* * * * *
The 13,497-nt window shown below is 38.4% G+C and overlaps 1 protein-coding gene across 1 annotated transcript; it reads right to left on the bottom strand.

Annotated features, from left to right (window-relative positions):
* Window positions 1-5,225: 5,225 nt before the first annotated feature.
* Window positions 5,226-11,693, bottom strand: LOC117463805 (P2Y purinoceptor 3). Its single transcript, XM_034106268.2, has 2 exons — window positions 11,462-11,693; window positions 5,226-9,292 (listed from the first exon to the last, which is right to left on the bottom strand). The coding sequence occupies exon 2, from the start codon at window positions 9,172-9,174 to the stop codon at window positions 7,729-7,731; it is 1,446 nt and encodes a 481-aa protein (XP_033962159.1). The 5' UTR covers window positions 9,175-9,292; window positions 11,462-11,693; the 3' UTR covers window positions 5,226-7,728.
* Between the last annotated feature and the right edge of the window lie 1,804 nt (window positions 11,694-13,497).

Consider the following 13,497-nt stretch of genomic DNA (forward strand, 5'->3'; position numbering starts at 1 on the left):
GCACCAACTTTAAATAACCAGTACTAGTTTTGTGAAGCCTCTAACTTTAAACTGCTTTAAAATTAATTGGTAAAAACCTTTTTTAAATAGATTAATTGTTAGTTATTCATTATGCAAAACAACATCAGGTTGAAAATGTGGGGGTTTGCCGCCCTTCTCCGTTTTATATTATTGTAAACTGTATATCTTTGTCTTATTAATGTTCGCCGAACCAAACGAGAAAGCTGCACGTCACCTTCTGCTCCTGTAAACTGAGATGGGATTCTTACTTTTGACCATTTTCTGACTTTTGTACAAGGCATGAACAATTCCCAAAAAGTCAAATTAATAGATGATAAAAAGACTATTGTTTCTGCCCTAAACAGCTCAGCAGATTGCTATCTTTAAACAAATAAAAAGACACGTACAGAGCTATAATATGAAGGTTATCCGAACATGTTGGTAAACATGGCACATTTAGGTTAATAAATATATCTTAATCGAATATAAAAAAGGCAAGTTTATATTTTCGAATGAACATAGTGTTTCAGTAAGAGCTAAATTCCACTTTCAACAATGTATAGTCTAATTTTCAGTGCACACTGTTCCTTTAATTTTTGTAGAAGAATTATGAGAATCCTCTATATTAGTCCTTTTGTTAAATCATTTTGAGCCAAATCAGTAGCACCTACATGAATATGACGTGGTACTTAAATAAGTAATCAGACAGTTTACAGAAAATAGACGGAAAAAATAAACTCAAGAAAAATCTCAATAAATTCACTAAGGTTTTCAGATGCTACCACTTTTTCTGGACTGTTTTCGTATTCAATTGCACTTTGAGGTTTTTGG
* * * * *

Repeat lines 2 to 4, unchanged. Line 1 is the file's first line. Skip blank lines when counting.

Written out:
Annotated features, from left to right (window-relative positions):
* Window positions 1-5,225: 5,225 nt before the first annotated feature.
* Window positions 5,226-11,693, bottom strand: LOC117463805 (P2Y purinoceptor 3). Its single transcript, XM_034106268.2, has 2 exons — window positions 11,462-11,693; window positions 5,226-9,292 (listed from the first exon to the last, which is right to left on the bottom strand). The coding sequence occupies exon 2, from the start codon at window positions 9,172-9,174 to the stop codon at window positions 7,729-7,731; it is 1,446 nt and encodes a 481-aa protein (XP_033962159.1). The 5' UTR covers window positions 9,175-9,292; window positions 11,462-11,693; the 3' UTR covers window positions 5,226-7,728.